One thing that we have learned from informal observation and writing samples isthat students speak how they hear adults at home speak and then they write in thatsame dialect. Therefore, students understand everything necessary to communicateeffective and express themselves artistically effectively, but they do not understand thebasic structure of the Standard English language. They also are not familiar with codeswitching or the need to speak a different version of English in professional settings.This is why we focus so much on grammar and writing, so that they can becomeaccustomed to code-switching.
c) Family/community/cultural assets (e.g., relevant lived experiences, culturalexpectations, and student interests)
I think that affirming the life experiences of these students is incredibly vital to our success as educators and their success as contributors to their communities. It isimperative that we not try to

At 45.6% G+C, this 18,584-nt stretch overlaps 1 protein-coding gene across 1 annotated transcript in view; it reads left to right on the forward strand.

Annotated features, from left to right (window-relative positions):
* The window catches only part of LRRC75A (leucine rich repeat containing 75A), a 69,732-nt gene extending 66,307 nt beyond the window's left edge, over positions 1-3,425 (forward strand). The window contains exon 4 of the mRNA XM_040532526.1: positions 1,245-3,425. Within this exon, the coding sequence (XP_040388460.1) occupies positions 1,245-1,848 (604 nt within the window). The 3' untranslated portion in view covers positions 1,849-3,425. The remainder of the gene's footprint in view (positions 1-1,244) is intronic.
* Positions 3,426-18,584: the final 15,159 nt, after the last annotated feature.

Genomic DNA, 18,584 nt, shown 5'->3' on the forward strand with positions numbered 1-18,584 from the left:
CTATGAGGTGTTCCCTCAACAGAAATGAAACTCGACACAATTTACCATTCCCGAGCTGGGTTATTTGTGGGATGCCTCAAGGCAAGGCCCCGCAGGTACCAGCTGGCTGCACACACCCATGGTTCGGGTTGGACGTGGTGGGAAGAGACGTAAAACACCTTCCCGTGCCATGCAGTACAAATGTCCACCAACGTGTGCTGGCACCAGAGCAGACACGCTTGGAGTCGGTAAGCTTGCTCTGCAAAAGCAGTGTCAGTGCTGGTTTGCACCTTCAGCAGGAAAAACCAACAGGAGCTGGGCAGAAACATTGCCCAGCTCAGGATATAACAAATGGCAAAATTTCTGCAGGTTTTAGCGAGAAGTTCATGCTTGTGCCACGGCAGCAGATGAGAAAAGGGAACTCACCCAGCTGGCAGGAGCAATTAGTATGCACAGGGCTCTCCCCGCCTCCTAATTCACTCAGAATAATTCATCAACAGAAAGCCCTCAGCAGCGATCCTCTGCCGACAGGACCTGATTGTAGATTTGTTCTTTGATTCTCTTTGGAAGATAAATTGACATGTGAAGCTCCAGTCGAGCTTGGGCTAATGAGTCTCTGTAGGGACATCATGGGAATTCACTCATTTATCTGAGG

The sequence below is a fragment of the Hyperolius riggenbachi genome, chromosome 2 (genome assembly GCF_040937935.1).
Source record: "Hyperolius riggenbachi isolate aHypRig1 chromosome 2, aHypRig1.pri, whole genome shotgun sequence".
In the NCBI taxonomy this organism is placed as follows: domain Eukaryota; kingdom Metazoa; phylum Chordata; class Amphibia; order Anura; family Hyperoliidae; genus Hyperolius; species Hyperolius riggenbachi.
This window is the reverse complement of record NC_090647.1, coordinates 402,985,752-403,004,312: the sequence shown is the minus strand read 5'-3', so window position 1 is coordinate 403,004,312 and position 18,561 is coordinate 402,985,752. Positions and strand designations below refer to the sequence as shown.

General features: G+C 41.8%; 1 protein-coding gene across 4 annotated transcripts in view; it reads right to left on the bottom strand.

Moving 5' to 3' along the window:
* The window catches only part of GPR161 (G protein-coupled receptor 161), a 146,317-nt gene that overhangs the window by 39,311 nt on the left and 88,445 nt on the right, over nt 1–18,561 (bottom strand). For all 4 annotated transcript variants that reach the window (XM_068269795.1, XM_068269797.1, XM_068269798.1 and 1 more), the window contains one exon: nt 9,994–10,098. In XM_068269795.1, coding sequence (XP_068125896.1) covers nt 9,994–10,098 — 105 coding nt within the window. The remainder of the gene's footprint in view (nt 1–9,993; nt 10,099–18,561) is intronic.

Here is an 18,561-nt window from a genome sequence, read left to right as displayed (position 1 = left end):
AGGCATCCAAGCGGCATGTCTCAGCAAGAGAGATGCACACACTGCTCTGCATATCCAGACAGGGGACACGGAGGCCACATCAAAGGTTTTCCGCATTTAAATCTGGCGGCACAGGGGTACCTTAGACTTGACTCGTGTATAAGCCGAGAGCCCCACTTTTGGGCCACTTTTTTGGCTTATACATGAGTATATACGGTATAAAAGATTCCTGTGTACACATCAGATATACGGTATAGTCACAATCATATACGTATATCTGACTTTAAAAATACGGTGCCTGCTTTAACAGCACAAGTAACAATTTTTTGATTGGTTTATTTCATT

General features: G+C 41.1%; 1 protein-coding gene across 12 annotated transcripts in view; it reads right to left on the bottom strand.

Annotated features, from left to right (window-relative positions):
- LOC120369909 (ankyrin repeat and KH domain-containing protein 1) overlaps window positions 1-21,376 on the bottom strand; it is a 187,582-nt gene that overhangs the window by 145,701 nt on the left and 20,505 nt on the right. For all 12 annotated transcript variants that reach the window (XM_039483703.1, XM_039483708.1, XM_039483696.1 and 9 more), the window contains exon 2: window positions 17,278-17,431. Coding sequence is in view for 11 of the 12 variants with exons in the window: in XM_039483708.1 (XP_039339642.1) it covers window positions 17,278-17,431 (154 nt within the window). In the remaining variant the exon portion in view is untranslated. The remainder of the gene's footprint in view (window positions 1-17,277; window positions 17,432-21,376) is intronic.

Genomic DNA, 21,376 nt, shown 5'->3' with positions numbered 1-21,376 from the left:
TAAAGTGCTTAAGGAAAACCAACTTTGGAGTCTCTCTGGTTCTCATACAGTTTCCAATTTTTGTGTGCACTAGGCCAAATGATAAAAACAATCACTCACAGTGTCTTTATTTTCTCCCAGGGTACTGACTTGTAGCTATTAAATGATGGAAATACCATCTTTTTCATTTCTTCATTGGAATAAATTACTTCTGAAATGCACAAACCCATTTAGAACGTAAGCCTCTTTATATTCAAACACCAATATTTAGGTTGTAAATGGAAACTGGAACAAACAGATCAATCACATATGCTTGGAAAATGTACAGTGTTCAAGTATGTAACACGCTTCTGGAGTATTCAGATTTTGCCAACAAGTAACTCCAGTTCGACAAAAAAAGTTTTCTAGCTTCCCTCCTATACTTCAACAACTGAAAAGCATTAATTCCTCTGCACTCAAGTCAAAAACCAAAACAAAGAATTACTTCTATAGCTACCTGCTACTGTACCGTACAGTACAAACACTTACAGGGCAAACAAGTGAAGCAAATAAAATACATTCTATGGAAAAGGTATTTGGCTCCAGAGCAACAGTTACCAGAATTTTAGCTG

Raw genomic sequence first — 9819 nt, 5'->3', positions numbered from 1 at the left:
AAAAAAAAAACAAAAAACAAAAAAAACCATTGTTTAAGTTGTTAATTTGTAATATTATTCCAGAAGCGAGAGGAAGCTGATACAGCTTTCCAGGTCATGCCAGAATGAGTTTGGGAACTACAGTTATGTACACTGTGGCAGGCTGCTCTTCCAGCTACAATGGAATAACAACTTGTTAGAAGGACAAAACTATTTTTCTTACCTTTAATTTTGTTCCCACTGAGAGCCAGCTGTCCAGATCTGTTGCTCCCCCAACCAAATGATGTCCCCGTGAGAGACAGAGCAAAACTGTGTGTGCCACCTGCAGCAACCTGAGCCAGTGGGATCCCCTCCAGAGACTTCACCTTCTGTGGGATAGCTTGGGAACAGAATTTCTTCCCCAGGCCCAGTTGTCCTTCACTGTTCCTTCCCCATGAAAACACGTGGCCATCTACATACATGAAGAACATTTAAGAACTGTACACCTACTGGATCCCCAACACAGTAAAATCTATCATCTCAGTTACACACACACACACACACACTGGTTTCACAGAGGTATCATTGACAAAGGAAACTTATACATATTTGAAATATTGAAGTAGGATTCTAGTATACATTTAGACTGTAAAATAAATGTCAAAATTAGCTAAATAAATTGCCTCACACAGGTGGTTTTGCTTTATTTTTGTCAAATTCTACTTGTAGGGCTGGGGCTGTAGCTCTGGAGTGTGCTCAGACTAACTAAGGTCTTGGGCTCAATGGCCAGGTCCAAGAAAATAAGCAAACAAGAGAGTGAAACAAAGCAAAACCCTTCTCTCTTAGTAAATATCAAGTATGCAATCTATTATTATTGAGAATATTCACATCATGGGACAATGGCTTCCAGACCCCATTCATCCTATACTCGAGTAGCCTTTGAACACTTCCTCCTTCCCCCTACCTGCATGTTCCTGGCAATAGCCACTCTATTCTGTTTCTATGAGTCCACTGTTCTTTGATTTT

their culture to mirror a larger American subculturethat we find more desirable. Students must be taught to appreciate the genius that hascome from within. Therefore, teaching poetry from Gwendolyn Brooks and LangstonHughes, along with several other black artists, will help them analyze the genius of students who grew up in similar circumstances. After all, Gwendolyn Brooks grew upnot far from most of these students and once walked the same hallways as mystudents. They need to have people like that to imitate and analyze. I did an activity atthe beginning of the year where I asked them to take a stand if they related to thephrase I said. Many of the students stood when talking about living near the school,having relatives that went to the school, etc… The high school is a staple in their community and it is important that the kids (and the community) learn to have ownershipof it in some way.